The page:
Pursuant to the Supreme Court judgment in Dokubo-Asari v FRN (2007) ALL FWLR (PT 375) 588 (pg 585-586) per Muhammed JSC (CJN rtd), fundamental human or individual rights may be suspended over national security. However, such situations apply at pretrial stages; prior to arraignment in the court. The moment arraignment is done; the court assumes the position of the referee. Thus, to pay no attention to its order on account of national security or whatever reason is off beam and akin to bringing back the obnoxious proscribed Decree 2 State Security (Detention of Persons) of 1984 which then gave indefinite powers for detention of persons without arraignment on security ground.
In a democracy, rule of law is supreme. Under the doctrine, once a matter is laid before a court, it connotes submission to the jurisdiction of the court. Hence, all parties; the accuser – the accused are under duties to abide by the rulings of the court for a conducive atmosphere. It doesn’t matter the nature of charges hanging on the suspects. Where a party believes the court is biased and did injustice in a matter, the appropriate thing is to approach a superior court for appeal. For self-help, it is a non sequitur.
Historically, self-help does more harm than good to the society as it brings fears and uncertainties. Rule of law is the trademark of democracy. For example, the government can competently arrest a suspect over threats to national security. But the suspect must be arraigned accordingly and if the court grants bail or directs release from custody, except appealed, the suspect must be released in line with the court order. Under no circumstances will national security justify indefinite or indiscriminate detention.
Arguably, the power to suspend fundamental human rights terminates at prosecution in the court as arraignment amounts to total submission to the legal justice system. So also, the power vested in the government on national security doesn’t supersede a court order. Otherwise, needless for arraignment in the first place if any of the parties cannot be bound by the verdict of the court. It is more pathetic when a suspect after securing a bail from the court labored to meet the conditions which may be tough only to be denied the partial freedom.
Frankly speaking, the grievous allegations against Col. Sambo Dasuki (rtd); former National Security Adviser to erstwhile President Goodluck Jonathan deserved severe punishments if found guilty, precisely the inconsiderate diversion of public funds earmarked for arms procurement amidst alarming insecurity, which led to loss of countless innocent lives. Incidentally, the doctrine of rule of law doesn’t see it from that angle. It makes it compulsory that everyone including the government must submit to the court for fair-hearing as the temple of justice alongside the mantra; the last hope of the common man. If not, it may be abused some day in future for selfish motives.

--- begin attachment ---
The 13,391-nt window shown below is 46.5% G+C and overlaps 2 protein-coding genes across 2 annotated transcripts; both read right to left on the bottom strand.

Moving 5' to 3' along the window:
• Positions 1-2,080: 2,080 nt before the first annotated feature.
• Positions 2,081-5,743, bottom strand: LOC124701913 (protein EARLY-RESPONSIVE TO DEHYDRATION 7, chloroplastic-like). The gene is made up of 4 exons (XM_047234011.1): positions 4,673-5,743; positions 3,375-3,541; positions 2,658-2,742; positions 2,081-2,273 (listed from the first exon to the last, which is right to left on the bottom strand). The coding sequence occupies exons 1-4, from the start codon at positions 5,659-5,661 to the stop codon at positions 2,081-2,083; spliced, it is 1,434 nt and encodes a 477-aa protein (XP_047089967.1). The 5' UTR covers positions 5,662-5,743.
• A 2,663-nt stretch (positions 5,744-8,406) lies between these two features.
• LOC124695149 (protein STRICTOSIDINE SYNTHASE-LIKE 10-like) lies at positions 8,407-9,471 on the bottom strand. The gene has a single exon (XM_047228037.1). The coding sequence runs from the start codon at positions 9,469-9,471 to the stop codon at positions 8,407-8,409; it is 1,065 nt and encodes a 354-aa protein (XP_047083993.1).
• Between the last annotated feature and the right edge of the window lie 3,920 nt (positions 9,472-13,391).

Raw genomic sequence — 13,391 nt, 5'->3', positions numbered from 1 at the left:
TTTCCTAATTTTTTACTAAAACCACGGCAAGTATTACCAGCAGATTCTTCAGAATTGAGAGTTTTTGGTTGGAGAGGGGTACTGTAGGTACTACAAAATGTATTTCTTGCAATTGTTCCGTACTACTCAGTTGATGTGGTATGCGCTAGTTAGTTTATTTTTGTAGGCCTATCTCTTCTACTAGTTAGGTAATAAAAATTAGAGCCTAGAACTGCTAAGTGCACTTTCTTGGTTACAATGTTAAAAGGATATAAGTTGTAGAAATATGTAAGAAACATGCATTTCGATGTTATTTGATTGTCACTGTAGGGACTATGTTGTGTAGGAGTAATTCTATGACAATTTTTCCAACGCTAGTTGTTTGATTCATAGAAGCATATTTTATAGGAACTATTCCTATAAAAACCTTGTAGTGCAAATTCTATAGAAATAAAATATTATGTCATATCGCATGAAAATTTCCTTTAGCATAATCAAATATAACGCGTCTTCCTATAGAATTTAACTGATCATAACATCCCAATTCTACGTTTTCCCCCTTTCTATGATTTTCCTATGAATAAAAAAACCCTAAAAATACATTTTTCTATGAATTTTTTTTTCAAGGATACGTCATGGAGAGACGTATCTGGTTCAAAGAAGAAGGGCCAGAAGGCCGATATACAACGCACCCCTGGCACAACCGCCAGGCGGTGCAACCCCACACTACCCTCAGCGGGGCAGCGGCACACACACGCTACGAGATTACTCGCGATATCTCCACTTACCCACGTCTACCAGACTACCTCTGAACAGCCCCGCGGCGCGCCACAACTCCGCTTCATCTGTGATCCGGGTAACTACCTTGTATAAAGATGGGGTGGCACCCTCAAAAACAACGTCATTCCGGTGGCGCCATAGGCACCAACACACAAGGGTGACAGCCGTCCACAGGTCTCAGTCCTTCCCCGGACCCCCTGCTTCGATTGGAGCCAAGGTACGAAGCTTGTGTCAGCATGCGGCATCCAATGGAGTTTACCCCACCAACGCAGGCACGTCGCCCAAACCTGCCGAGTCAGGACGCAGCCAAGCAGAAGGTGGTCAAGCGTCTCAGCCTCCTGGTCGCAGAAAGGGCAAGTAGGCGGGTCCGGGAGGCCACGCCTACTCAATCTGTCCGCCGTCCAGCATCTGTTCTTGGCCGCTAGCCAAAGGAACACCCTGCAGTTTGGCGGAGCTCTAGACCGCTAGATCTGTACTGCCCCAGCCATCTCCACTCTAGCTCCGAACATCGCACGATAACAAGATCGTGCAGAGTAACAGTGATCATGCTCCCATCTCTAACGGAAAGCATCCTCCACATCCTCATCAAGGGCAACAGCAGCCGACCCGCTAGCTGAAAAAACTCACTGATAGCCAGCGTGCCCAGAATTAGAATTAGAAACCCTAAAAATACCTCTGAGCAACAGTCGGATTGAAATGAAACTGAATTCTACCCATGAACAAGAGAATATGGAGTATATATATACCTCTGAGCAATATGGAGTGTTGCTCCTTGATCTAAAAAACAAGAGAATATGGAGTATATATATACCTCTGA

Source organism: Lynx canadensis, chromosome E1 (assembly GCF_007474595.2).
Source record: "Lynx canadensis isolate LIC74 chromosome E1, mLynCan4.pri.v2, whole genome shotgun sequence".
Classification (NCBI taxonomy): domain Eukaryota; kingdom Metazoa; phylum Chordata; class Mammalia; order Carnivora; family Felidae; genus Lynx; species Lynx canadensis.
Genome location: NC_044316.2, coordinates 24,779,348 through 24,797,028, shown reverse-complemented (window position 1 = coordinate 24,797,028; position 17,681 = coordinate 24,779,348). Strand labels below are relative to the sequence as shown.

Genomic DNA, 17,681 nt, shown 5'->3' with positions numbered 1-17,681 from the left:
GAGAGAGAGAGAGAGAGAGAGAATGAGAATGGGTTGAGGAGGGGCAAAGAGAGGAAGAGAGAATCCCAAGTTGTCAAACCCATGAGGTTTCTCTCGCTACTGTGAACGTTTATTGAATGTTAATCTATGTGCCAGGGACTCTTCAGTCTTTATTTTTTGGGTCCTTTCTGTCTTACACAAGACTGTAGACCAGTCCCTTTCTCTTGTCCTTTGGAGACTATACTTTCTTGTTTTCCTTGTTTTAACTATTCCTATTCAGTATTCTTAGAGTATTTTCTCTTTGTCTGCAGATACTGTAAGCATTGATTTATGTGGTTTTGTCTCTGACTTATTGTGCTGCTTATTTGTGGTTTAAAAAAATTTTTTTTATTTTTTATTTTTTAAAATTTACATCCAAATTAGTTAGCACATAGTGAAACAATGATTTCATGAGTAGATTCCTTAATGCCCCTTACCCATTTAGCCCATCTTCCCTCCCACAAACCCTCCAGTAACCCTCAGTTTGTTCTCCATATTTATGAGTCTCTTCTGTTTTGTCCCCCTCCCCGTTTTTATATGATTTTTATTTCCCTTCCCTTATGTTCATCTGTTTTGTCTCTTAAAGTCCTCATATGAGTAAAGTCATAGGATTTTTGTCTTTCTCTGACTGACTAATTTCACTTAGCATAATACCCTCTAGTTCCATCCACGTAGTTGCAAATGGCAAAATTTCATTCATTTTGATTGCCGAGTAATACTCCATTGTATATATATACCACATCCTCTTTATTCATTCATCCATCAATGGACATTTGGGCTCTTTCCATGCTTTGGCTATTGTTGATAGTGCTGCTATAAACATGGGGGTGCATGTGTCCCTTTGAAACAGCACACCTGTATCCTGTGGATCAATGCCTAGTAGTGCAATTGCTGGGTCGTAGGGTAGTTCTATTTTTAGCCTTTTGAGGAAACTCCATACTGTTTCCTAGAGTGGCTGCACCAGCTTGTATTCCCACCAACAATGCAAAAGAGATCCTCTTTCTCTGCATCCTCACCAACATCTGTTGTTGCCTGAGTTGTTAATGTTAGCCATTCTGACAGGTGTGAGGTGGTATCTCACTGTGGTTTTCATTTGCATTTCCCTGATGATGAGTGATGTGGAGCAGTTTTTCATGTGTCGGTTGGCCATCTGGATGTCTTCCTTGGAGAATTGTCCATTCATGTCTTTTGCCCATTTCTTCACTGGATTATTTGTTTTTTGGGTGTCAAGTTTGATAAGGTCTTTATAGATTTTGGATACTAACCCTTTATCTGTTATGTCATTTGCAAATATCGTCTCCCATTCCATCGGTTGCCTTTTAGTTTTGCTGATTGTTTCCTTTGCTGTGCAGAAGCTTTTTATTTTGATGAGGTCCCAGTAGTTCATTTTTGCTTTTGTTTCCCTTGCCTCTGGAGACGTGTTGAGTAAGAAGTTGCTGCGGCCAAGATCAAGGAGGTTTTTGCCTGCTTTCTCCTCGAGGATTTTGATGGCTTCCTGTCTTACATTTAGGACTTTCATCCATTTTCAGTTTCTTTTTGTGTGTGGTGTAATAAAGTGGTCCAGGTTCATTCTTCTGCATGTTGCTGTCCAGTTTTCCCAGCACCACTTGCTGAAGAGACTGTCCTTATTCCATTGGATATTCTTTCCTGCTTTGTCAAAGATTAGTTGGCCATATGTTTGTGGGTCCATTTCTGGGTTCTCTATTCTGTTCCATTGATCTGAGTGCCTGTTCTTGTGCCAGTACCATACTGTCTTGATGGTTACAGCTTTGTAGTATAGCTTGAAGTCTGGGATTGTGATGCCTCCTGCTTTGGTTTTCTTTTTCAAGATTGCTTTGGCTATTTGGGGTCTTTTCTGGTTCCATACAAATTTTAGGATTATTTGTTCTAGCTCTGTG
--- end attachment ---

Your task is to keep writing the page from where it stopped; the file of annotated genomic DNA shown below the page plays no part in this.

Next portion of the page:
Consequently, since no fresh charges were filed against the accused person, government should thoughtfully comply if the suspect met the bail conditions as ruled by the court. Rule of law is simply adherence to prescribed procedures particularly obedience to court orders irrespective of justification or not. To release a suspect on bail doesn’t amount to exoneration from alleged charges rather it is simply a judicial practice that distinguishes the system from the barbaric jungle justice.
Of course, my views would have been different if the federal government had appealed the ruling or filed fresh charges as done previously even without him stepping out of the custody. But as that is not the case, the court order should be complied with as a civilized and democratic society. According to Tom Bingham, “the rule of law is held to be not only good in itself, because it embodies and encourages a just society, but also as a cause of other good things, notably growth”.
For example, former governor of Plateau State, Joshua Dariye, was on bail for years till the day the court delivered judgment on his case. From that point, he was moved into custody. Ditto a former Taraba State governor, Jolly Nyame, who also bagged 14 years jail term. Several others were on bail while their prosecution lasted but finally jailed. Thus, bail is only a partial freedom and if the prosecution has cogent reasons why it shouldn’t be granted, the reasons should be adduced to the court for consideration knowing that the court exercises discretion on bails.
What the government essentially needs is a good prosecution team to conclude its case meritoriously. Above all, the government needs to look into the incongruous delays that have become accepted norm in the legal justice system to the extent that some matters have stayed over a decade in the court which already tantamount to injustice to a party in the suit. According to William Ewart Gladstone, “justice delayed is justice denied”.
Nonetheless, the determinations of President Muhammadu Buhari’s administration to restore sanity, prudence and accountability in the polity deserved commendation. The federal government requires public support to continue in its task to rid the nation of corruption and lawlessness. However, it is imperative that all actions must be within the ambit of the law while the fight gathers momentum. If not, the laudable efforts may be endangered.
Umegboro is a public affairs analyst.